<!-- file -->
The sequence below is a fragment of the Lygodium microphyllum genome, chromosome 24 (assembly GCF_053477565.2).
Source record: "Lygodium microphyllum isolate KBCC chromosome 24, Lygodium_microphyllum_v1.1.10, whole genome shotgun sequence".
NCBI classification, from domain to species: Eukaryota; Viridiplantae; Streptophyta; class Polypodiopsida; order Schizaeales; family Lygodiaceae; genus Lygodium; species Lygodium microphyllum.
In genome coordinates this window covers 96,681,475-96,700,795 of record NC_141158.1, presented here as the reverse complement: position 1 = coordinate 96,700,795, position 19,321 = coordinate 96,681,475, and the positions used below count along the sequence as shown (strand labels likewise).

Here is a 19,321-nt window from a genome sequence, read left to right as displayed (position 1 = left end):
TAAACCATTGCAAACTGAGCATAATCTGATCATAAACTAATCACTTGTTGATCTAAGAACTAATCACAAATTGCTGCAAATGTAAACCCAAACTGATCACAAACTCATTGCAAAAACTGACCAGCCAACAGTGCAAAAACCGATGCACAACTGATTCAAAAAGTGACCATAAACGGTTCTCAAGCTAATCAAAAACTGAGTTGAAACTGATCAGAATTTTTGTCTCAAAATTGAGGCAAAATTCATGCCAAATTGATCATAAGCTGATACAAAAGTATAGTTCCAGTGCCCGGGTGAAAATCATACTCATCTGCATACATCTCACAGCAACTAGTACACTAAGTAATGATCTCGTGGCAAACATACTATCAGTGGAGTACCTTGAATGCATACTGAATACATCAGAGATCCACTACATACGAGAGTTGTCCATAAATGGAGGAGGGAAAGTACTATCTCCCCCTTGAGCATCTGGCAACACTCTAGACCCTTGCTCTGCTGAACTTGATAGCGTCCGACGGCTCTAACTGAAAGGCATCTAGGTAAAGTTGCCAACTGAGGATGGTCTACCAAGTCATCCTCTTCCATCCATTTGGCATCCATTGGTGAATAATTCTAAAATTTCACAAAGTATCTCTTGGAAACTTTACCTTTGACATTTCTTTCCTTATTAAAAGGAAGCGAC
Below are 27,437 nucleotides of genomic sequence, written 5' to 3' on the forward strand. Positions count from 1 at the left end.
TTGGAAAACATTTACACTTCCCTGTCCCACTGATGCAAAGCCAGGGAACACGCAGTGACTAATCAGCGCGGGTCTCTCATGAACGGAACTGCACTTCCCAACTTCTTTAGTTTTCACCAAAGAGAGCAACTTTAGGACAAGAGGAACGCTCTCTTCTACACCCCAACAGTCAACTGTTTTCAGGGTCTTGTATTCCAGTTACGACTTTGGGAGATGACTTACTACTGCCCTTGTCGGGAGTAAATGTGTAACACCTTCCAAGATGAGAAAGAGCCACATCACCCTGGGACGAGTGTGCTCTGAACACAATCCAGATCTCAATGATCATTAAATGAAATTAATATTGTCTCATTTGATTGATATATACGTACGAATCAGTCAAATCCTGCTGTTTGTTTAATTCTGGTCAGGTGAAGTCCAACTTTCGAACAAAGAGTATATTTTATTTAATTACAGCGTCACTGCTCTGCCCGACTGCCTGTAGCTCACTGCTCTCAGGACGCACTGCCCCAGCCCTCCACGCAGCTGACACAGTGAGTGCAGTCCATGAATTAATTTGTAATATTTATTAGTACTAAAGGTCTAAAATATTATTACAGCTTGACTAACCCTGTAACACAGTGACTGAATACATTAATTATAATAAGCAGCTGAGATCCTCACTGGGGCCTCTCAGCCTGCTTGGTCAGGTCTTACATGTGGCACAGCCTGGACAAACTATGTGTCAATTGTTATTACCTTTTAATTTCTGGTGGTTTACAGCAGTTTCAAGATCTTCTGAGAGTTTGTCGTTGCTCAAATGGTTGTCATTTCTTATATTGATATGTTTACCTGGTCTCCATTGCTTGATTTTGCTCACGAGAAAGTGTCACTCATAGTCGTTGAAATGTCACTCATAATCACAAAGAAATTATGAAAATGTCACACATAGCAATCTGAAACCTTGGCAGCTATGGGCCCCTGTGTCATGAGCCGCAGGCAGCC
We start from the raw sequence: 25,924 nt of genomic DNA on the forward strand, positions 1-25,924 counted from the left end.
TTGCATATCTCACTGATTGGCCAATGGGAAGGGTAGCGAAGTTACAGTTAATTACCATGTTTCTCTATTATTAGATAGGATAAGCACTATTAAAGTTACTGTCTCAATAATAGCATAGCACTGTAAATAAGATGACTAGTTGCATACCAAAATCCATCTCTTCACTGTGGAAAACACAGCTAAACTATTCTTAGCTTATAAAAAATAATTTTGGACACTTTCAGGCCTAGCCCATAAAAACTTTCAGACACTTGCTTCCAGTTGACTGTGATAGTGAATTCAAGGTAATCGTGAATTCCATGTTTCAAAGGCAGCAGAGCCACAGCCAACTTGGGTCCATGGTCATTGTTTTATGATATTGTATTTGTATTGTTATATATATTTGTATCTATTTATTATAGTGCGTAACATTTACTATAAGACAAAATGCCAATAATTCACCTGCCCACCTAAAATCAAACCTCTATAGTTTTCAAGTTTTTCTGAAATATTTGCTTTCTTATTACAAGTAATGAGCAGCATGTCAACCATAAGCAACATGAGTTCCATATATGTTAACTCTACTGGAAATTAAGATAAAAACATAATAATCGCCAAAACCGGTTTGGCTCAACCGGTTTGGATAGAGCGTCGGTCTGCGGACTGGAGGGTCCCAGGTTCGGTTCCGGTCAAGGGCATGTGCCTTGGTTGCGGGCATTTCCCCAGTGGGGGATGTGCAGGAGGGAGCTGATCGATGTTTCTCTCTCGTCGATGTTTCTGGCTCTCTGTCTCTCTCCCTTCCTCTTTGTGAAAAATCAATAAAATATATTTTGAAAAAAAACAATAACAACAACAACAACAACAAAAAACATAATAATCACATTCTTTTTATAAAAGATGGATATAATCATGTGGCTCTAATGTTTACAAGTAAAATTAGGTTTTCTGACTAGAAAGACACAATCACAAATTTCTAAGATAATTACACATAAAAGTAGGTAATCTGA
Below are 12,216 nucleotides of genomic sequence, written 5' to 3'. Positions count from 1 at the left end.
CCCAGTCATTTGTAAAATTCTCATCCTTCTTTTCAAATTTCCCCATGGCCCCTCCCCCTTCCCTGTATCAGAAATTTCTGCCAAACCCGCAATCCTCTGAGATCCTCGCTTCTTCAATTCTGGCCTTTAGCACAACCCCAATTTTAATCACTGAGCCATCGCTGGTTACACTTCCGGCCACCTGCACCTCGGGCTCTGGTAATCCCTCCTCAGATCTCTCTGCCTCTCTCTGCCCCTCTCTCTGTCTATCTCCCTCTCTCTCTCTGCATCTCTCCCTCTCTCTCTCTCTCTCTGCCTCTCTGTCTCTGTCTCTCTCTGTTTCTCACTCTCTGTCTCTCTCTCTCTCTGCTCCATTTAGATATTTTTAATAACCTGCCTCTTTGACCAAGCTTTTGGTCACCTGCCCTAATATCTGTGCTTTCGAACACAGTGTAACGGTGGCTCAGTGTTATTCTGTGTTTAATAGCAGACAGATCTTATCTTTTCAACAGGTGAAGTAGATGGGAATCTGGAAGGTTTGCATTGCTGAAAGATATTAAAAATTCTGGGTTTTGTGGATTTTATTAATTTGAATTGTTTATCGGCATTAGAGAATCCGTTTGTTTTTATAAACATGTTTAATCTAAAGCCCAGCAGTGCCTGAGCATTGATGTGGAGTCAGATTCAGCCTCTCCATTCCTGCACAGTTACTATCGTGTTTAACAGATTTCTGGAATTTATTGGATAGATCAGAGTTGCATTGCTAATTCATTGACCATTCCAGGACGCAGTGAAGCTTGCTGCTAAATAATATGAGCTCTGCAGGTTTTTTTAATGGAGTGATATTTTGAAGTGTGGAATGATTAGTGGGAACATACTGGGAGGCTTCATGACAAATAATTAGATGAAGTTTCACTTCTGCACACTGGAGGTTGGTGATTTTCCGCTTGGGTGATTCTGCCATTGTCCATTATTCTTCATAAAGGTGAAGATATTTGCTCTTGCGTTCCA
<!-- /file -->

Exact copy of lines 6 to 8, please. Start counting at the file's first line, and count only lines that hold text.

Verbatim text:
TAAACCATTGCAAACTGAGCATAATCTGATCATAAACTAATCACTTGTTGATCTAAGAACTAATCACAAATTGCTGCAAATGTAAACCCAAACTGATCACAAACTCATTGCAAAAACTGACCAGCCAACAGTGCAAAAACCGATGCACAACTGATTCAAAAAGTGACCATAAACGGTTCTCAAGCTAATCAAAAACTGAGTTGAAACTGATCAGAATTTTTGTCTCAAAATTGAGGCAAAATTCATGCCAAATTGATCATAAGCTGATACAAAAGTATAGTTCCAGTGCCCGGGTGAAAATCATACTCATCTGCATACATCTCACAGCAACTAGTACACTAAGTAATGATCTCGTGGCAAACATACTATCAGTGGAGTACCTTGAATGCATACTGAATACATCAGAGATCCACTACATACGAGAGTTGTCCATAAATGGAGGAGGGAAAGTACTATCTCCCCCTTGAGCATCTGGCAACACTCTAGACCCTTGCTCTGCTGAACTTGATAGCGTCCGACGGCTCTAACTGAAAGGCATCTAGGTAAAGTTGCCAACTGAGGATGGTCTACCAAGTCATCCTCTTCCATCCATTTGGCATCCATTGGTGAATAATTCTAAAATTTCACAAAGTATCTCTTGGAAACTTTACCTTTGACATTTCTTTCCTTATTAAAAGGAAGCGAC
Below are 27,437 nucleotides of genomic sequence, written 5' to 3' on the forward strand. Positions count from 1 at the left end.
TTGGAAAACATTTACACTTCCCTGTCCCACTGATGCAAAGCCAGGGAACACGCAGTGACTAATCAGCGCGGGTCTCTCATGAACGGAACTGCACTTCCCAACTTCTTTAGTTTTCACCAAAGAGAGCAACTTTAGGACAAGAGGAACGCTCTCTTCTACACCCCAACAGTCAACTGTTTTCAGGGTCTTGTATTCCAGTTACGACTTTGGGAGATGACTTACTACTGCCCTTGTCGGGAGTAAATGTGTAACACCTTCCAAGATGAGAAAGAGCCACATCACCCTGGGACGAGTGTGCTCTGAACACAATCCAGATCTCAATGATCATTAAATGAAATTAATATTGTCTCATTTGATTGATATATACGTACGAATCAGTCAAATCCTGCTGTTTGTTTAATTCTGGTCAGGTGAAGTCCAACTTTCGAACAAAGAGTATATTTTATTTAATTACAGCGTCACTGCTCTGCCCGACTGCCTGTAGCTCACTGCTCTCAGGACGCACTGCCCCAGCCCTCCACGCAGCTGACACAGTGAGTGCAGTCCATGAATTAATTTGTAATATTTATTAGTACTAAAGGTCTAAAATATTATTACAGCTTGACTAACCCTGTAACACAGTGACTGAATACATTAATTATAATAAGCAGCTGAGATCCTCACTGGGGCCTCTCAGCCTGCTTGGTCAGGTCTTACATGTGGCACAGCCTGGACAAACTATGTGTCAATTGTTATTACCTTTTAATTTCTGGTGGTTTACAGCAGTTTCAAGATCTTCTGAGAGTTTGTCGTTGCTCAAATGGTTGTCATTTCTTATATTGATATGTTTACCTGGTCTCCATTGCTTGATTTTGCTCACGAGAAAGTGTCACTCATAGTCGTTGAAATGTCACTCATAATCACAAAGAAATTATGAAAATGTCACACATAGCAATCTGAAACCTTGGCAGCTATGGGCCCCTGTGTCATGAGCCGCAGGCAGCC